The first few weeks and months with Sid were a challenge. I could tell you about the string of appointments with vets. Or how he spent all that time cowering in a corner, staring at us as if we were his evil captors. But I'd rather tell you about his life today.

To start with, we renamed him Rambo. It seemed fitting for a German shepherd. The "B" honors Biggie, our departed 13-year-old shepherd mix. And he certainly looks like he's been through a war. He was 53 pounds when he was found, and 84 the day we brought him home. At his last vet's visit, he weighed in at 133.4 pounds. (Our vet told us to go easy on treats and get him back in the 120-pound range.)

Judging from the calluses on his elbows, it appears he lived much of his life outdoors. Now, though, he lives like an indoor house cat. We rarely leave him in the yard, and my husband and I stagger our schedules so that he's never left alone for very long.

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Not that he'd notice. Rambo naps like he gets paid to do it. You can usually find him snoozing on a rug just inside the front door, a spot that provides maximum barking opportunities at passersby and the postman.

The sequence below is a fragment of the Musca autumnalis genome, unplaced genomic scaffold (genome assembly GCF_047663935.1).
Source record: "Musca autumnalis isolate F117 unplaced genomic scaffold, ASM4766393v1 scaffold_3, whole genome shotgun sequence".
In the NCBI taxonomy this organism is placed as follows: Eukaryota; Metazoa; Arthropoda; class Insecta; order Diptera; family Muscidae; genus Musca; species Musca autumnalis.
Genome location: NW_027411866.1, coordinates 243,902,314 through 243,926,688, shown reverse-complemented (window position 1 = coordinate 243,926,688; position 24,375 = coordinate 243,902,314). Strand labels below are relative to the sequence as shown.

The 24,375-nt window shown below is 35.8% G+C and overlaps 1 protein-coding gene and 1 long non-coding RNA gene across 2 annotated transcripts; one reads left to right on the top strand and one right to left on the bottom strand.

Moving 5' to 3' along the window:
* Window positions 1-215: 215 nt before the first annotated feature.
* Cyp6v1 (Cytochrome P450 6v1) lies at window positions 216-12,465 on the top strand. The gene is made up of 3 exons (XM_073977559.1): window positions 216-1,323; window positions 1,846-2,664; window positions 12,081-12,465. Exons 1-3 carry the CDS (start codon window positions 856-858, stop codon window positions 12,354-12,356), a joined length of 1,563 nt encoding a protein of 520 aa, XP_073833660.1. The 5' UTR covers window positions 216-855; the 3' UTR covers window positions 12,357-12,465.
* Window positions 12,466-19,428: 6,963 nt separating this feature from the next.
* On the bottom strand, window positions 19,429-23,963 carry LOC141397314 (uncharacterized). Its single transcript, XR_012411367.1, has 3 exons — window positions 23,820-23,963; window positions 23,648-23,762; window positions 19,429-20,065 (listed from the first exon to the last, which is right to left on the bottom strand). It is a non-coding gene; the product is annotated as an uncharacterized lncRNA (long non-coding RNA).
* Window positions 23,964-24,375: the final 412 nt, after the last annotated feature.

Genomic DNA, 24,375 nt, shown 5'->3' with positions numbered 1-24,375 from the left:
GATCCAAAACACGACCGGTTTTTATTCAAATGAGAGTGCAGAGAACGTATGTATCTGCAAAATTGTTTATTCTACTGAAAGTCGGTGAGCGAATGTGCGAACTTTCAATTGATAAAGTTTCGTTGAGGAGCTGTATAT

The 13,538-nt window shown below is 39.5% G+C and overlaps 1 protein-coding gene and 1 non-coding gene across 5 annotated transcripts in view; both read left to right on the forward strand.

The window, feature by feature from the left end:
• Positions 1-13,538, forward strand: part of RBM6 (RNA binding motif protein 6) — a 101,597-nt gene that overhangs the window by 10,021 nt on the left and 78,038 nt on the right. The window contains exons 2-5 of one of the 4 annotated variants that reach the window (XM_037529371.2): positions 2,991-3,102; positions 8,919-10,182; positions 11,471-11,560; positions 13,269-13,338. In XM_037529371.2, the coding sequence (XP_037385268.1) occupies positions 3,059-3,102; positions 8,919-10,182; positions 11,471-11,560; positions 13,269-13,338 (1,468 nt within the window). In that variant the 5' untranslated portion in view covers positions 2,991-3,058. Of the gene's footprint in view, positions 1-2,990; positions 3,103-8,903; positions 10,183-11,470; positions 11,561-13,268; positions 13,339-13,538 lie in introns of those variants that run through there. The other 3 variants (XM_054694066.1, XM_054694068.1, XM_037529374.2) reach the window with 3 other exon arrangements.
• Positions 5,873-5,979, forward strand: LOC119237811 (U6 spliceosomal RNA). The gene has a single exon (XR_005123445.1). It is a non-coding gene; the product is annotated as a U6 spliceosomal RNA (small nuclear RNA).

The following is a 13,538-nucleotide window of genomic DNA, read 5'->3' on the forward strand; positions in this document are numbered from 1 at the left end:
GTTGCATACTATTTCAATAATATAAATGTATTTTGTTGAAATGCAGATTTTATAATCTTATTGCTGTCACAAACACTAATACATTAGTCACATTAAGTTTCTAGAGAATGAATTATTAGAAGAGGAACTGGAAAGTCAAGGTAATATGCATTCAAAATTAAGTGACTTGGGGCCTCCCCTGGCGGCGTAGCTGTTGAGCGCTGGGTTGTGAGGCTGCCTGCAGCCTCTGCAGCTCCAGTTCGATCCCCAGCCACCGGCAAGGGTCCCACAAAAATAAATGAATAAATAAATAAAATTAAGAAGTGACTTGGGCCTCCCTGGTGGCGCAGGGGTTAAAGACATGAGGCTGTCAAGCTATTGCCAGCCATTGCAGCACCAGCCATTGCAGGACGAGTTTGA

His skin condition continues to be a challenge, but it is vastly improved. His lower back used to be hairless except for the occasional tuft jutting up between his many scales and scabs, all caused by an aggressive yeast infection and chronic allergies. Now, he sports a rich, thick, glossy coat and that traditional shepherd's "collar" around his shoulders.

He might be wearing a wristwatch too under all that fur. He spends most of his days holding down the floor, but about 6 p.m. each night, like clockwork, he gets to his feet. It's time for his walk.

We set out to spoil him, and we might be getting close. Rambo takes a fistful of medications and supplements each day, but administrating those pills can make for drama.

My husband came home one night recently to find me making chicken liver pate. "I can use it to trick Rambo into taking his pills," I explained. "Who's tricking who?" my husband wanted to know.

Before Rambo, every dog I ever had started out as a puppy in my care. I'll never adopt another one, though. That's because there's almost always someone who will adopt a puppy. But there are far fewer people willing to take an older dog.

Taking in an older dog like Rambo has been one of the most humbling and rewarding experiences of my life. True, it also sets us up for heartbreak when the moment comes — and it will come sooner rather than later — that Rambo succumbs to old age.

So my husband and I have made a pact. Instead of tears, we'll find solace knowing that we accomplished what we set out to do: We took in a dog that no one else wanted, and we showered him with love, affection and dog biscuits on the last leg of his journey.

rene.lynch@latimes.com